- The Positive Drive Principle (PDP) – this principle is the basis of all internal human motivation (including yours). It states: “All people always move in the direction of what they believe will make them happiest at every given moment in time.”
- Free will – you can, and do, choose all of your own thoughts and all of your behaviors based on your internal freedom of will.
- Personal Autonomy – you are separate, completely independent being from all others, with thoughts that are yours and yours alone. This makes you completely free from the control of all others.
Option 1: You choose to avoid confrontation
You value your phone, but you also think that a man who’s willing to sucker punch you to steal a phone isn’t worth fighting with. You think “this could get worse; he could be crazy and have a weapon; let it go, it’s just a phone” and so you recoil a bit and play too hurt to retaliate, letting him make off with the phone. You chose this as the best course of action, based on your specific reasons held within your own mind.
Option 2: You choose to fight back
While laying on the ground, with your attacker above you motioning to your phone, your mind races. You may be thinking, “oh no – it’ll be so hard to replace my phone; I can’t deal with that; he’ll have all my personal information and can really mess with my life; I might be able to take this guy.” And so you reach quickly for the phone and tussle with your attacker. You CHOSE this as the best course of action, based on your personal REASONS held within your own mind.
Whichever way you go (and certainly many other options and potential reasons supporting those different courses of action), the behavior in option two is not exactly caused as there is a multiple of possibilities available, and it boils down to your own thinking and reasoning, which will decide your course of action.
Your thinking is under your own control (remember, you have Mental Autonomy). If we put 5 people (of the same approximate physical build) into this same scenario, all 5 would be caused to have the same first movement (fall and drop their phone) by the sucker punch. BUT, all 5 could then engage in completely different behaviors based on completely different reasons. Each person could have their own unique mental prediction of what actions will best help them fulfill their Positive Drive Principle (see above explanation).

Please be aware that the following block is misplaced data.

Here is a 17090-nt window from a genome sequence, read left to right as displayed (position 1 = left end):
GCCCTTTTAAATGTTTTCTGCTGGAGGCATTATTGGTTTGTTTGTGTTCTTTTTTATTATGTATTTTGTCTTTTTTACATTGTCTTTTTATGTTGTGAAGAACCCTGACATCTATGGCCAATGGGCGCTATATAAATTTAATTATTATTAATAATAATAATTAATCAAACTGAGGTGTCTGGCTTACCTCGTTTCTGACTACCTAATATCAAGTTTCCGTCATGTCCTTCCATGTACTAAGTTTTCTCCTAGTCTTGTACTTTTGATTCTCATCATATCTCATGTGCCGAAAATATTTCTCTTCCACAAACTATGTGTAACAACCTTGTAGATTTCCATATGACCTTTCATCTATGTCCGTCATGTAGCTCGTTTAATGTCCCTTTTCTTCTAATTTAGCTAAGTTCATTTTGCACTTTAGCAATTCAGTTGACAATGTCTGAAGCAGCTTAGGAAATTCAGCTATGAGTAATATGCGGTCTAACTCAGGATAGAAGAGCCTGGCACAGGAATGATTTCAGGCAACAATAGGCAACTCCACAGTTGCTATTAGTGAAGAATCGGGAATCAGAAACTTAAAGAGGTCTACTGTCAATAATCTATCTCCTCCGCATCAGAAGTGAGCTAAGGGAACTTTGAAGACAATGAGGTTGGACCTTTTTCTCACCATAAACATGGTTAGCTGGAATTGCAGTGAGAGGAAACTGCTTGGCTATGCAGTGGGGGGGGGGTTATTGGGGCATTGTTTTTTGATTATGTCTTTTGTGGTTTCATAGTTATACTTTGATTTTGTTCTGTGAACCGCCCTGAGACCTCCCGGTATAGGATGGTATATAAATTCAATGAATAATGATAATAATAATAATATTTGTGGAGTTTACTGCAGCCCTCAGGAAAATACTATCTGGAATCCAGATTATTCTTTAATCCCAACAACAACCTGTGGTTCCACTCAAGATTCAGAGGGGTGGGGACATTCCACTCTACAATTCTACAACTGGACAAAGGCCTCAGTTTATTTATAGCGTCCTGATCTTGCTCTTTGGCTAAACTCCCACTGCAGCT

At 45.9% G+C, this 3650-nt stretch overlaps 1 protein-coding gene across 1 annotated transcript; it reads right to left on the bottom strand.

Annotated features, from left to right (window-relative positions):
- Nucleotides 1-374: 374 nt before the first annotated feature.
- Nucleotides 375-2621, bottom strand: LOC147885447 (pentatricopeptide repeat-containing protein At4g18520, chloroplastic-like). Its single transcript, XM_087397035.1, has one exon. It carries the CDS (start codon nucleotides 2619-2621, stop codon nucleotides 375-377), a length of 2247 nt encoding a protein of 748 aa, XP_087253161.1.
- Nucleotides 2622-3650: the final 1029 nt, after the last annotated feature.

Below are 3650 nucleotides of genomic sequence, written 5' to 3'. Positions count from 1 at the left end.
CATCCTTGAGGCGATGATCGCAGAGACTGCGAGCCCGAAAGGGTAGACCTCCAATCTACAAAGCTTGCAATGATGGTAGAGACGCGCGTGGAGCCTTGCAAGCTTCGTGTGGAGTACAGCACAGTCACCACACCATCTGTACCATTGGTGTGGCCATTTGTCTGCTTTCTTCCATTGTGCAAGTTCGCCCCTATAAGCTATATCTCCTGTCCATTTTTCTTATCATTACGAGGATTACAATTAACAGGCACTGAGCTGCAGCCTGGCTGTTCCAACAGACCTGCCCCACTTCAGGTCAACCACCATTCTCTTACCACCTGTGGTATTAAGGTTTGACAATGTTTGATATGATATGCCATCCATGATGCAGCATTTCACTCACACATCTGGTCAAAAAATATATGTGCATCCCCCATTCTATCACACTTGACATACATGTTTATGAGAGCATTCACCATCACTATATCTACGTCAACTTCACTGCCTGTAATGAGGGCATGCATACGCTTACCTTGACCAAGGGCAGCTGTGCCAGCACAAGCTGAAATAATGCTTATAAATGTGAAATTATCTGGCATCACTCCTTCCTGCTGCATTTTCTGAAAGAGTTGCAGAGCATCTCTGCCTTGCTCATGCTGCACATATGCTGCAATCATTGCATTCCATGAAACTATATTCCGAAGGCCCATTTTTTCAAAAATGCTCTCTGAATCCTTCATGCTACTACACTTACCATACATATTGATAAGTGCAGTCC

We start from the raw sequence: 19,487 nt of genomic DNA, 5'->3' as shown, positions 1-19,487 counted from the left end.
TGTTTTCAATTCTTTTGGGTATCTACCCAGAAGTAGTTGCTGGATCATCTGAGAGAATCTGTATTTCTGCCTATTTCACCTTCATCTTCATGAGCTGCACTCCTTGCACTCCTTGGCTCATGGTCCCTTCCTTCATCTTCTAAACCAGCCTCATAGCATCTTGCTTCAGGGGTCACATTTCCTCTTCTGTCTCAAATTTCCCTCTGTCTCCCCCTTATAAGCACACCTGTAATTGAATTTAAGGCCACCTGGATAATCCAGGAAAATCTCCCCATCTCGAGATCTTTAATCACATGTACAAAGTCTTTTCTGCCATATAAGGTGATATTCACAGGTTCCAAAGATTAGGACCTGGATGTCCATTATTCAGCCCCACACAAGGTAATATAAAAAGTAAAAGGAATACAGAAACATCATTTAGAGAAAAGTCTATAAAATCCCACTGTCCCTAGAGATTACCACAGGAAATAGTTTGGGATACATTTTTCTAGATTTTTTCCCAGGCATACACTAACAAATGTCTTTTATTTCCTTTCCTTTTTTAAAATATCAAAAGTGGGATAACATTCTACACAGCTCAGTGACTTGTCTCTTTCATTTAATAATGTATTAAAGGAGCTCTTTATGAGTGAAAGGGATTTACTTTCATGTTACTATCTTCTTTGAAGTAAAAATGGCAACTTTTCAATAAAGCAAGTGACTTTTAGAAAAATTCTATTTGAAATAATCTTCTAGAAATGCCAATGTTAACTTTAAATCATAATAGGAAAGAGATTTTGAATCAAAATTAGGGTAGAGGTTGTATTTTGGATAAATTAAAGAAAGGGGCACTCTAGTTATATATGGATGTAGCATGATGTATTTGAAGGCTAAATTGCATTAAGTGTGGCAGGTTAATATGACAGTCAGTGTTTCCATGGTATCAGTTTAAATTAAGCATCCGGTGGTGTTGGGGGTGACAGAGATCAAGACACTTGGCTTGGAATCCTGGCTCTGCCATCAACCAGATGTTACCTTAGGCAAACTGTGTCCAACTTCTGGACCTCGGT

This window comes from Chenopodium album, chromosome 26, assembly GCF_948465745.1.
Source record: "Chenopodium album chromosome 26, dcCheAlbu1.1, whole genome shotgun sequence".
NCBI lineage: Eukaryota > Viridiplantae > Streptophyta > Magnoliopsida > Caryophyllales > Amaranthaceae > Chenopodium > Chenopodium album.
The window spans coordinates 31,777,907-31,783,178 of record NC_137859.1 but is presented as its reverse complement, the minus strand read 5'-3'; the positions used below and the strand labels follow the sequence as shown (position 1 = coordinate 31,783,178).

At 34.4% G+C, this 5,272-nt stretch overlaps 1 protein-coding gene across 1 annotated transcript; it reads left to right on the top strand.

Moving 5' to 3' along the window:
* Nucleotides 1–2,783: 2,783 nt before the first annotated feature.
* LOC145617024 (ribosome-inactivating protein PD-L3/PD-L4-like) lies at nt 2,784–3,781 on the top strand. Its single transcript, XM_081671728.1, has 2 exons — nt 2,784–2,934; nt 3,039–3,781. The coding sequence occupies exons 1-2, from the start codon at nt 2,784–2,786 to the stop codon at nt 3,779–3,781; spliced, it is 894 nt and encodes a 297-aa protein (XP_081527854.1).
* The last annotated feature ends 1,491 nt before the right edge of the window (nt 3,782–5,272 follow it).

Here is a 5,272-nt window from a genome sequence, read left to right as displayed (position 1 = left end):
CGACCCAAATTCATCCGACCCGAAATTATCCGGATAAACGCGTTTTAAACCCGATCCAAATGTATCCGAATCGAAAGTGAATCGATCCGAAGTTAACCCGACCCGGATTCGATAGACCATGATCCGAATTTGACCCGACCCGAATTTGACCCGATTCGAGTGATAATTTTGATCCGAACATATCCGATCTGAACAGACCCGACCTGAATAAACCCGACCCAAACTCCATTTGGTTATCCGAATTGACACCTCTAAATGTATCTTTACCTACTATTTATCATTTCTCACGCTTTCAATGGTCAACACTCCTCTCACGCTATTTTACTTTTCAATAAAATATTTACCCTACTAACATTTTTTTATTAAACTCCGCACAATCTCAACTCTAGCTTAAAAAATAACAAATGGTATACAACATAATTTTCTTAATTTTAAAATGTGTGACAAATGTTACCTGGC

None of the potential reactions are caused.
Option 3: You choose ego first
There’s another possibility. One person may think, “I’ll look like a wimp if I let this guy push me around,” and then go ahead to choose an entirely different behavior – he grabs the phone and beats his attacker senseless with it, breaking the phone in the process.
His behaviors are chosen for completely different reasons than the first two options. He barely considers the phone or its safety. Instead, he thinks happiness is found in maintaining a tough reputation.
When you’re in the place of being physically hit without warning, you are at the mercy of the basic principle of cause and effect that applies to all matter; your body will move in a way that you clearly did not choose. A trained scientist could predict how far a lifeless ball will travel when hit, by calculating the various factors, such as the force of the hit, density of the object applying the force, weight of the ball, gravity, etc. The same applies when calculating the movement of a human body hit by another object. But there’s a limit to the scientist’s powers of prediction.
Whereas the scientist could predict the entire trajectory of a ball right up until it comes to a final resting place–he can only predict the first trajectory of a human body up to the point that the human chooses what to think and how to react. That part is unpredictable because it’s ruled by the individual’s Free Will and Mental Autonomy. Lifeless objects don’t have these attributes; as far as we know, they belong only to the creature known as man. A baseball can’t choose to turn around and hit the batter who knocked it out of the park.